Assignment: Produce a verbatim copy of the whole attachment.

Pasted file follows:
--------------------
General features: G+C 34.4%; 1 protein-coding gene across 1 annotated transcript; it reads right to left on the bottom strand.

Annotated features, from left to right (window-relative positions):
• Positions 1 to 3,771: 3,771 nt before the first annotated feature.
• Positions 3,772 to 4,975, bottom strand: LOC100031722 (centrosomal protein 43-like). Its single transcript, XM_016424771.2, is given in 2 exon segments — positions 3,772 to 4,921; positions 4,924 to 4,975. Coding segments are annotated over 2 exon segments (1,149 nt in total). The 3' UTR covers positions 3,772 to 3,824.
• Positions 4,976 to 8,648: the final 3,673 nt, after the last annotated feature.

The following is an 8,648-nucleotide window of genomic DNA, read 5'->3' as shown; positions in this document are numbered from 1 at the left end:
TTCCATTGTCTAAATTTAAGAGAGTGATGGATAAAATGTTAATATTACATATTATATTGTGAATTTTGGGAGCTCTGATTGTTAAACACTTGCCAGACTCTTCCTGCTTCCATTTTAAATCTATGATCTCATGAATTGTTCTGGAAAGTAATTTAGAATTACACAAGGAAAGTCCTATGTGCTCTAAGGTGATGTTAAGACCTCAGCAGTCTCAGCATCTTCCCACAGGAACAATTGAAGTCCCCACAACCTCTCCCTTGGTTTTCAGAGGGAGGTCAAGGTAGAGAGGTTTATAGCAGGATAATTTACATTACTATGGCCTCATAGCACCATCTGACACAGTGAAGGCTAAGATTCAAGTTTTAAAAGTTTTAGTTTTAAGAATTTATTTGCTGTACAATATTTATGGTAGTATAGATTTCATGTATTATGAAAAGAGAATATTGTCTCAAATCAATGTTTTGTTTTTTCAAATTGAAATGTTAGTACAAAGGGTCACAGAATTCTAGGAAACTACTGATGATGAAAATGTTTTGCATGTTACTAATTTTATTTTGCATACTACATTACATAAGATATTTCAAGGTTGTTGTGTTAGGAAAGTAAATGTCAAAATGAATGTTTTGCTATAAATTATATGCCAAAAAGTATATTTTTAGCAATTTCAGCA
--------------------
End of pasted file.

General features: G+C 34.4%; 1 protein-coding gene across 1 annotated transcript; it reads right to left on the bottom strand.

Annotated features, from left to right (window-relative positions):
• Positions 1 to 3,771: 3,771 nt before the first annotated feature.
• Positions 3,772 to 4,975, bottom strand: LOC100031722 (centrosomal protein 43-like). Its single transcript, XM_016424771.2, is given in 2 exon segments — positions 3,772 to 4,921; positions 4,924 to 4,975. Coding segments are annotated over 2 exon segments (1,149 nt in total). The 3' UTR covers positions 3,772 to 3,824.
• Positions 4,976 to 8,648: the final 3,673 nt, after the last annotated feature.

The following is an 8,648-nucleotide window of genomic DNA, read 5'->3' as shown; positions in this document are numbered from 1 at the left end:
TTCCATTGTCTAAATTTAAGAGAGTGATGGATAAAATGTTAATATTACATATTATATTGTGAATTTTGGGAGCTCTGATTGTTAAACACTTGCCAGACTCTTCCTGCTTCCATTTTAAATCTATGATCTCATGAATTGTTCTGGAAAGTAATTTAGAATTACACAAGGAAAGTCCTATGTGCTCTAAGGTGATGTTAAGACCTCAGCAGTCTCAGCATCTTCCCACAGGAACAATTGAAGTCCCCACAACCTCTCCCTTGGTTTTCAGAGGGAGGTCAAGGTAGAGAGGTTTATAGCAGGATAATTTACATTACTATGGCCTCATAGCACCATCTGACACAGTGAAGGCTAAGATTCAAGTTTTAAAAGTTTTAGTTTTAAGAATTTATTTGCTGTACAATATTTATGGTAGTATAGATTTCATGTATTATGAAAAGAGAATATTGTCTCAAATCAATGTTTTGTTTTTTCAAATTGAAATGTTAGTACAAAGGGTCACAGAATTCTAGGAAACTACTGATGATGAAAATGTTTTGCATGTTACTAATTTTATTTTGCATACTACATTACATAAGATATTTCAAGGTTGTTGTGTTAGGAAAGTAAATGTCAAAATGAATGTTTTGCTATAAATTATATGCCAAAAAGTATATTTTTAGCAATTTCAGCA